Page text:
Sources reported that India has decided to buy 12 units of Russia's advanced S-400 ADS instead of the earlier proposal to acquire only 5 such units

Rakesh Krishnan Simha wrote in RIR, "The year is 2020. A posse of F-16 jet fighters takes off from the main Pakistan Air Force (PAF) base in Sargodha. Approximately 300 km east, at the Adampur air force base, an Indian S-400 air defence system picks up these aircraft almost instantly. The radar lock unnerves the F-16 pilots and they peel further west – away from the battery’s range."

While taking evasive action the PAF jets have to be careful not to stray into Afghanistan – which is increasingly hostile towards Islamabad – or Iran. The Pakistani pilots, however, realise trespass is the least of their problems. As the F-16s arrive over Baluchistan – the furthest they can get away from the Indian border – they are tracked by another S-400 battery stationed near the Jodhpur air force base 527 km away.

The S-400 systems are routinely scanning the airspace around them in a 360 degree sweep, but the PAF pilots are on the verge of panic. Between the overlapping coverage by India’s multiple S-400 battalions stationed along the border, PAF aircraft can run but not hide. This is the fishbowl effect – the feeling of being observed from all sides.

The most devastating impact of India acquiring the S-400 Triumf will be on the Pakistani military’s psyche. With its 600 km tracking range – and a 400 km kill range – the Russian air defence system will increase the vulnerability of all Pakistani air assets, especially fighter aircraft, missiles and drones, by several orders of magnitude.

Their 600 km tracking range – and a 400 km kill range – will allow just three S-400 battalions located on the border to cover all of Pakistan, except the western extremity of its restive Baluchistan province. With Afghanistan turning hostile and upending Pakistan’s grandiose plans of acquiring strategic depth, the arrival of the S-400 will squeeze the operational capabilities of both its offensive and defensive assets.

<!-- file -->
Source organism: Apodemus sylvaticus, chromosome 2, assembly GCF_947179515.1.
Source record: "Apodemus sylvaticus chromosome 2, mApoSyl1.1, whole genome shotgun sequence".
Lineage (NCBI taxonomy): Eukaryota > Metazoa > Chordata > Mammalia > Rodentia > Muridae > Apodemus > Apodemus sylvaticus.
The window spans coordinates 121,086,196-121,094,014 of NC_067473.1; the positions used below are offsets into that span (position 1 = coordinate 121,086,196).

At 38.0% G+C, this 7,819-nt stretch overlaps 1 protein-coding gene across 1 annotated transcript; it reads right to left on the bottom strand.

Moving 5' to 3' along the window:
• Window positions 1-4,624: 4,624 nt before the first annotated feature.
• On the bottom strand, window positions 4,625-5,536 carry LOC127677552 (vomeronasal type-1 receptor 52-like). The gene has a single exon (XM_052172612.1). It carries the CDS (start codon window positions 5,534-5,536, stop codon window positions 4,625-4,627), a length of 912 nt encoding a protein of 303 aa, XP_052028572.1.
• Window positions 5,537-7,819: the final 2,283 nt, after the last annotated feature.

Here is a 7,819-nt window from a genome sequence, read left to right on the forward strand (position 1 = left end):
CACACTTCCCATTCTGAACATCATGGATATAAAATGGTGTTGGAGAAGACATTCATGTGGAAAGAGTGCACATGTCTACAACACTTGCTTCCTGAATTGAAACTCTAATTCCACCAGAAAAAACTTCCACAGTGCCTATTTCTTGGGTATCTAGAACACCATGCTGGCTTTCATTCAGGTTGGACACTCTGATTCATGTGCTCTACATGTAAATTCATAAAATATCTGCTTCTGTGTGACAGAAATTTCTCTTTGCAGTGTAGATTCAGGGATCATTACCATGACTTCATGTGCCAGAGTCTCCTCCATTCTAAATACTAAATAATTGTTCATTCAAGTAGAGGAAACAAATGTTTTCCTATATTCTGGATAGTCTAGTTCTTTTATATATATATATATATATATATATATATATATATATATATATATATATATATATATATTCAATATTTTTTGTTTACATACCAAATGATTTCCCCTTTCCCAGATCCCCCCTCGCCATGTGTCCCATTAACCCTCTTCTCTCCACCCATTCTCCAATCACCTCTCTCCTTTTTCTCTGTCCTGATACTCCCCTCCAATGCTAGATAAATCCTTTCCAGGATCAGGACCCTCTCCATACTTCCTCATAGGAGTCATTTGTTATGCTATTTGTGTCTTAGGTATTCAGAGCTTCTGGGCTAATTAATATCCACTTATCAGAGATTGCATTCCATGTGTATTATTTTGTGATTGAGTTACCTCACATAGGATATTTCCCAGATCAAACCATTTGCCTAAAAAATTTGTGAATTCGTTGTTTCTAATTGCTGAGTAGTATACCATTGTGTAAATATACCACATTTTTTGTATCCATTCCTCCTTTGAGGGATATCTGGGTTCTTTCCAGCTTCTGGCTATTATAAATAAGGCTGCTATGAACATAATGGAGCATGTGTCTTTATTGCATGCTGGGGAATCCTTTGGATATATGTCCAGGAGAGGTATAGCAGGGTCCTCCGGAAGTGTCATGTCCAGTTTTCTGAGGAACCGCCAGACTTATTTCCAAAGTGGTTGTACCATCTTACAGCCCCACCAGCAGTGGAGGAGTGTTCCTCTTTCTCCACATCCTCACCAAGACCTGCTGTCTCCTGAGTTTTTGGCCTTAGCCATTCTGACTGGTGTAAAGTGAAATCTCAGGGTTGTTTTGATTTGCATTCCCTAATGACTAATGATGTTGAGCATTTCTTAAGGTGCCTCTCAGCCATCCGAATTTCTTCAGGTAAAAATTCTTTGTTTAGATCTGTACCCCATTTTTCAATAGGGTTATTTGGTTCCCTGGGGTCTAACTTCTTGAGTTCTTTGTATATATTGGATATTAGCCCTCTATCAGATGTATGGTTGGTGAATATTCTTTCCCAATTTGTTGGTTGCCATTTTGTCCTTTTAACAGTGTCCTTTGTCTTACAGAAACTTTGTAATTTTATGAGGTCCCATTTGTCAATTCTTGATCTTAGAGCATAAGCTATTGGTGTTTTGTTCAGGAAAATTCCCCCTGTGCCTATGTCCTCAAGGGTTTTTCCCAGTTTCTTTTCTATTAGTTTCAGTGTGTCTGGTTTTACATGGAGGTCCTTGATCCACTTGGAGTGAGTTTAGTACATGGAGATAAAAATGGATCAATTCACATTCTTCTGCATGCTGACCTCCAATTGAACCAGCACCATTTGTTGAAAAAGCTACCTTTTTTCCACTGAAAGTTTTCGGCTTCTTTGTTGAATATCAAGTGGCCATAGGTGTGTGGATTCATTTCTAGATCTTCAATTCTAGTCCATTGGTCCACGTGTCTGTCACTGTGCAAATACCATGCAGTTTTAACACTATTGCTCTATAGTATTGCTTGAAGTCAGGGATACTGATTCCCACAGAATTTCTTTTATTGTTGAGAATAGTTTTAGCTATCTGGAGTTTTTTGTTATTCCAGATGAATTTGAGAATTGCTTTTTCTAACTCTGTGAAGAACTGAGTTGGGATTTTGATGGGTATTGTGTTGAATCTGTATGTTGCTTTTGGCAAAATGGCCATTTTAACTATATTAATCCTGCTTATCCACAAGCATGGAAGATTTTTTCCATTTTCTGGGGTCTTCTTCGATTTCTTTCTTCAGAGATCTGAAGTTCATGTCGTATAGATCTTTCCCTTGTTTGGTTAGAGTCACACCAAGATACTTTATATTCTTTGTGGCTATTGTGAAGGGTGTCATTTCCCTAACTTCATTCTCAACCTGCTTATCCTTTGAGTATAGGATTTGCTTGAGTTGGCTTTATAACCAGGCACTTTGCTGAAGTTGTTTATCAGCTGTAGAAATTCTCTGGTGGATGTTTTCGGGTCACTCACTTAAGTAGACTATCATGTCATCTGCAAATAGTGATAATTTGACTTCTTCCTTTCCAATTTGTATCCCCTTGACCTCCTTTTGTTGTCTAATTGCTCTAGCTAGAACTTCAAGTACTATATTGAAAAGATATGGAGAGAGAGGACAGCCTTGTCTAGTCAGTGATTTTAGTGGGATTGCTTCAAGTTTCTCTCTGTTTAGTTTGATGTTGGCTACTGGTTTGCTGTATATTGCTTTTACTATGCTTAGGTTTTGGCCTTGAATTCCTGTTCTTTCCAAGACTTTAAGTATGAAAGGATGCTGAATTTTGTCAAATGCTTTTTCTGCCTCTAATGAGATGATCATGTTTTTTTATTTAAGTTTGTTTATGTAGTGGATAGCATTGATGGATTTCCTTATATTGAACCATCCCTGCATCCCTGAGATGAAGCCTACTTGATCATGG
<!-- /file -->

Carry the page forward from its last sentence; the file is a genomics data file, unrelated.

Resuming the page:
Because of its blistering speed of 17,000 kph, an S-400 missile fired from Adampur, Punjab, will take just 65 seconds to hit an F-16 flying over Sargodha. Ejection – rather than evasive action – would be the sensible option against a missile coming at you at that speed.

The S-400’s deployment will widen the window of vulnerability of Pakistan’s air force, army and strategic missile forces.

  • First up, PAF jets will be forced to operate hundreds of kilometres west of the Indian border and will have to fly in a narrow strip of airspace along the borders of Iran and Afghanistan.

  • Secondly, they will not be able to come to the defence of their armour and troop concentrations which would be taking a pounding from Indian artillery and the Indian Air Force (IAF).

  • The system can even function as a ballistic missile killer until India’s indigenous Prithvi Air Defence (PAD) comes online in the coming decade.

Old & Trusted Ally

Since the Soviet era, Russia and India have enjoyed mutually beneficial strategic relations, especially in the field of defense and military cooperation.

In 2014, the total value of weapons and military hardware delivered by Russia to India reached $4.7 billion, according to Russian Federal Service for Military-Technical Cooperation estimates.

The S-400 Triumph is an air defense missile system, which integrates a multi-function radar, autonomous detection and targeting systems, anti-aircraft missile systems, launchers, and command and control center. It is capable of firing different three types of missiles capable of destroying aerial targets at short-to-extremely long range.

Delivery Timeline

Russia could begin shipping the S-400 ‘Triumf’ anti- aircraft missile defence systems to India in 2020, Sergey Chemezov, head of the state corporation Rostec informed reporters attending the BRICS summit in Goa.

He was briefing reporters after the 17th India-Russia summit between President Vladimir Putin and Indian Prime Minister Narendra Modi saw a slew of agreements being signed, including one on India’s purchase of advanced S-400 air defence systems.

Our Bureau